Article filed under Categories of Periodization: Origins Cultural History From the Archives Memory


  1. Impressive, especially since it was published the fourth day after the martyrdom.

    Comment by Jared T. — June 27, 2008 @ 10:26 am

  2. I’ve always loved this poem, David. In my post a few months back on the martyrdom, I listed four elements I found throughout all the Martyrdom memorial poetry:

    1. The praising of Joseph, specifically comparing him to Christ
    2. The villainousness-nature of the killers.
    3. The impending doom of all those involved, including the nation that allowed it to happen.
    4. The chance to see JS on the other side of the veil, as long as you stay worthy (kind of like a cultural reinforcement for righteous living).

    I think this poem exemplifies all of these points as well as anything else.

    Also, on a less analytical level, I sympathize with her easily perceived anguish for the loss of a beloved leader/friend/husband.

    Comment by Ben — June 27, 2008 @ 11:41 am

  3. Jared, indeed impressive.

    Ben, I agree with your four points. I’m also struck by Snow’s portrayal of JS as not only a Christian martyr, but also an American one.

    Shades of our patriotic fathers! Can it be,
    Beneath your blood stain?d flag of liberty;
    The firm supporters of our country?s cause,
    Are butcher?d while submissive to her laws?

    Comment by David G. — June 27, 2008 @ 12:11 pm

  4. Be sure to also check out Blair’s martyrdom post at Life on Gold Plates.

    Comment by David G. — June 27, 2008 @ 12:13 pm

  5. Thanks for this—for remembering to commemorate and for posting the poem, which I’ve somehow managed to have never read before.

    Comment by Edje — June 27, 2008 @ 12:58 pm

  6. A nice work, as mentioned, only 4 days later. I am also very partial to The Seer, a wonderful song, and I wish I had a recording of it. Last I heard it was during a session of the Nauvoo Temple dedication.

    Comment by BHodges — June 27, 2008 @ 1:39 pm

  7. David: Maybe JS’s head should be found on Mt. Rushmore 🙂

    Comment by Ben — June 27, 2008 @ 3:55 pm

  8. Just stopping by to let you all know that I am a big fan of your blog. Keep up the good work. BTW, thanks for the link to our group blog (American Creation). I’ll get with our blog moderator so that we can return the favor.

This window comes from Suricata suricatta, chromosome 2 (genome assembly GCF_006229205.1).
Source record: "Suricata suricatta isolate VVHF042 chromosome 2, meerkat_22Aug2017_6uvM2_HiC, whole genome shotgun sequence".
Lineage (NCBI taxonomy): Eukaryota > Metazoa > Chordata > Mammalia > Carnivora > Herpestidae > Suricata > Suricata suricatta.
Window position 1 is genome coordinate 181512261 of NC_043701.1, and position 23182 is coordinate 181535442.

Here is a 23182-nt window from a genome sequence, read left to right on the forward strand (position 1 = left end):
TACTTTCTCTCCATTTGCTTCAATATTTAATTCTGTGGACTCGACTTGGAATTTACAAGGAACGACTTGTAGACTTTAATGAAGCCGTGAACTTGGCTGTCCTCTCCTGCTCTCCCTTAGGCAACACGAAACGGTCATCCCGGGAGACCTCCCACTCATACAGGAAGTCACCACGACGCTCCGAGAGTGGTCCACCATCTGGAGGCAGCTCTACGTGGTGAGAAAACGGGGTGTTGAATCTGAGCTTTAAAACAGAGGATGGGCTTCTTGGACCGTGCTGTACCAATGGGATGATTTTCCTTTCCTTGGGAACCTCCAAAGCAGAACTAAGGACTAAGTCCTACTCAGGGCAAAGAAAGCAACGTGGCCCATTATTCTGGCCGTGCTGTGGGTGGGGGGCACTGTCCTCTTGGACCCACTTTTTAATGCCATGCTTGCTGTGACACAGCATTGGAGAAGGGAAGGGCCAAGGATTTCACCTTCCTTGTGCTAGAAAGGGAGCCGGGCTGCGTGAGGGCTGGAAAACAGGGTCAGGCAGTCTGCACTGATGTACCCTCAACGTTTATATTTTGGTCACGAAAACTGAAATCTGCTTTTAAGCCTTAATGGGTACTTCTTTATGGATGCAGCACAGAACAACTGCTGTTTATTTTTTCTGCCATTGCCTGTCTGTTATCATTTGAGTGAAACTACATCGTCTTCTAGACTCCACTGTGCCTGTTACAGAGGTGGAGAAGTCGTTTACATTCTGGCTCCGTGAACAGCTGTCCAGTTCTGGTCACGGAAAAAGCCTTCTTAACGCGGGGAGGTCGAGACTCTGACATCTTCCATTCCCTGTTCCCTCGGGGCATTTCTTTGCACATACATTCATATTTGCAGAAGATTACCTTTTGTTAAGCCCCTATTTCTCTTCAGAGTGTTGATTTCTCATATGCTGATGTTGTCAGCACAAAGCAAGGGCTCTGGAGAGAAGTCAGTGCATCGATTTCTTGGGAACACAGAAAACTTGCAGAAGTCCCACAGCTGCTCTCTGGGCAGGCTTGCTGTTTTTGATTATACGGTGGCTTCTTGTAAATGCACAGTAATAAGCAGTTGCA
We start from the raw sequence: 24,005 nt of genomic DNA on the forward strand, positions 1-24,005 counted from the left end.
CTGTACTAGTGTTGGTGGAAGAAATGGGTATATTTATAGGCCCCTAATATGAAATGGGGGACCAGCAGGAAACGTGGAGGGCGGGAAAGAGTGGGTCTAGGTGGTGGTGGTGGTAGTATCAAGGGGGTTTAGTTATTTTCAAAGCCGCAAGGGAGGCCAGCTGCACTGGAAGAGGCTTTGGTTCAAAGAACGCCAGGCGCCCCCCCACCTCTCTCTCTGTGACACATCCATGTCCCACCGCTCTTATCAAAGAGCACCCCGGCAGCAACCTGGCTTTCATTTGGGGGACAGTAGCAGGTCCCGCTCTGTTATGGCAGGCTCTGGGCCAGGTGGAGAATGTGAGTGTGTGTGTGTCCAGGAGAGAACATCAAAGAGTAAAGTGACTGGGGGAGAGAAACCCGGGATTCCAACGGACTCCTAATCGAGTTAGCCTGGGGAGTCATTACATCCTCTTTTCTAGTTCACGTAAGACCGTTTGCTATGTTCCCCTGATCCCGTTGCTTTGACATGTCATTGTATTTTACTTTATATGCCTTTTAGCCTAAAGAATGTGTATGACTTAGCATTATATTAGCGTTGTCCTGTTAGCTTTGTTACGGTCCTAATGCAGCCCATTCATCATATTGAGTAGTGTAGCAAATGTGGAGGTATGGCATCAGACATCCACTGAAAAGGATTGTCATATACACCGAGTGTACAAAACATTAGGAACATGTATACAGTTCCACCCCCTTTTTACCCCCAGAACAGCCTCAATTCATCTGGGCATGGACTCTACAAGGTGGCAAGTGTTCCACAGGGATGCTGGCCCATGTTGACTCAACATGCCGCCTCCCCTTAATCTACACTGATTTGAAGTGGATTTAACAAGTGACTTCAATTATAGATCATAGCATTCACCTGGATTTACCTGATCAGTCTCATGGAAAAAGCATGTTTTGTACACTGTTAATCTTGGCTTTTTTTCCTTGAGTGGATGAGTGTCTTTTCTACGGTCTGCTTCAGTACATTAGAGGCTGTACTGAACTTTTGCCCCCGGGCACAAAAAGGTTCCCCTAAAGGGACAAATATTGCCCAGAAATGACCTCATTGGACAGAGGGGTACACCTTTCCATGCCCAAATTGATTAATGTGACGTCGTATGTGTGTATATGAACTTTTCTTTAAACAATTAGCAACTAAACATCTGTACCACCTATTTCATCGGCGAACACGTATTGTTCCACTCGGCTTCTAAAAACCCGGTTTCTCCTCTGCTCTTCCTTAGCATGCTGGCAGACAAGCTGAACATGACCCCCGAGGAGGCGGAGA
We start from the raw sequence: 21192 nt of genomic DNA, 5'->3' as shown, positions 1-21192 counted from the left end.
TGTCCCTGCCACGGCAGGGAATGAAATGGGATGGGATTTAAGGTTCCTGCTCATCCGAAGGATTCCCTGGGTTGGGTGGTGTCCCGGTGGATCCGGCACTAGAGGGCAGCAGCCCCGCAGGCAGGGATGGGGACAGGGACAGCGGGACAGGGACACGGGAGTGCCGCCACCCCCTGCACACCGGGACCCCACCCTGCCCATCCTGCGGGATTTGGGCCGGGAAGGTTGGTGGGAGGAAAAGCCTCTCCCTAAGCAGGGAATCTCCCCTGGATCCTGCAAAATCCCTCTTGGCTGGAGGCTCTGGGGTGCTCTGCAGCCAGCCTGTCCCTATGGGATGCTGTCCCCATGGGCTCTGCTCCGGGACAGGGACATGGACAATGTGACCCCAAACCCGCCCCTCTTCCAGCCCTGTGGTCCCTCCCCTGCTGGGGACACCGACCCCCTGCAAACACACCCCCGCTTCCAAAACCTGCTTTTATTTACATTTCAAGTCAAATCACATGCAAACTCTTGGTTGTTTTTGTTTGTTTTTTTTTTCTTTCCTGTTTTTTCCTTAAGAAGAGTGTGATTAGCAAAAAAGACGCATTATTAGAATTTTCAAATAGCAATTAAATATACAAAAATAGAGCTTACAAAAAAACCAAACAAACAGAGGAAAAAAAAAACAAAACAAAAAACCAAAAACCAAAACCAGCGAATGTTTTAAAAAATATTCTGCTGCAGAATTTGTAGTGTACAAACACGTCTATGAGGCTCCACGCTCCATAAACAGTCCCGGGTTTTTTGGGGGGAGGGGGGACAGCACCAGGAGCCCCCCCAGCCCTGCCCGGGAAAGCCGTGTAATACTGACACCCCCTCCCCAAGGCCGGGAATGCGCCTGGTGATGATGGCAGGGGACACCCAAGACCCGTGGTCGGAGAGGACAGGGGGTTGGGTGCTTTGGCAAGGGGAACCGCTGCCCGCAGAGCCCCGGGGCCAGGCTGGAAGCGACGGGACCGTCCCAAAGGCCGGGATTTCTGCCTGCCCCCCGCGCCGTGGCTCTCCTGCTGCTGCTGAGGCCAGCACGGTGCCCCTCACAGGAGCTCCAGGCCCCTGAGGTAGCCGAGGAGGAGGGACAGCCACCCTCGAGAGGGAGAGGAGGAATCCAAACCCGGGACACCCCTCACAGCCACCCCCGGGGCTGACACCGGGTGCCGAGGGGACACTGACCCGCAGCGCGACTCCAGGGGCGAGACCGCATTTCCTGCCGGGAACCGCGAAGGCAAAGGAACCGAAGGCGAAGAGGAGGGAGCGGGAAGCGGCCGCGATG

Comment by Brad Hart — June 27, 2008 @ 8:09 pm

  9. Thanks for stopping by, Brad, and nice Market Revolution post. Thanks for linking to us as well.

    Comment by David G. — June 27, 2008 @ 10:57 pm

  10. It’s interesting how much of that language shows up in later tributes–the notion that no one since Jesus was nobler, the blood-stained ground of Illinois, etc. John Taylor takes several phrases verbatim for “Oh, Give Me Back My Prophet Dear”, which also follows the narrative trajectory of this poem (in large strokes, anyway.)

    Thanks for putting this up, David. I think we need a poet laureate for the church, someone to churn out rhyming words for ceremonial occasions–all our press releases could be sestinas or something.

    Comment by Kristine — June 28, 2008 @ 12:14 am

  11. Kristine, agreed. All the early memorials to JS seem to be playing off of each other, at least broadly as you suggest. We really need a good study of Mormon poetry in general but of the martyrdom in particular. Maybe Ben can expand his work into something.

    Having an official church poet woud be awesome.

    Comment by David G. — June 28, 2008 @ 1:21 pm

  12. Hmmm. Having good Mormon poetry PERIOD would be awesome. The _Ensign_ no longer publishes poetry (but so much of what they did publish was really maudlin–sorry). We have so many excellent poets in the Church, but given the breadth of educational levels in Mormon readership, would an “official” poet have to write beneath his/her abilities? Stegner had little respect for Eliza R. Snow’s abilities. I would love to see Philip White (I’m not sure he’s still LDS) publish religious poetry. I love Lance Larsen, Susan Howe, Emma Lou Thayne and so many others. But the time of having an “official” poet is long past, I’m afraid.

    Comment by Margaret Young — June 28, 2008 @ 2:45 pm

  13. I very much admire the work of Philip White, but I thought he was LDS (although I have not read any religious undertones in his work)? I’ve known his family, which is how I got turned on to his poetry, through church, though.

    Comment by May — July 4, 2008 @ 5:09 pm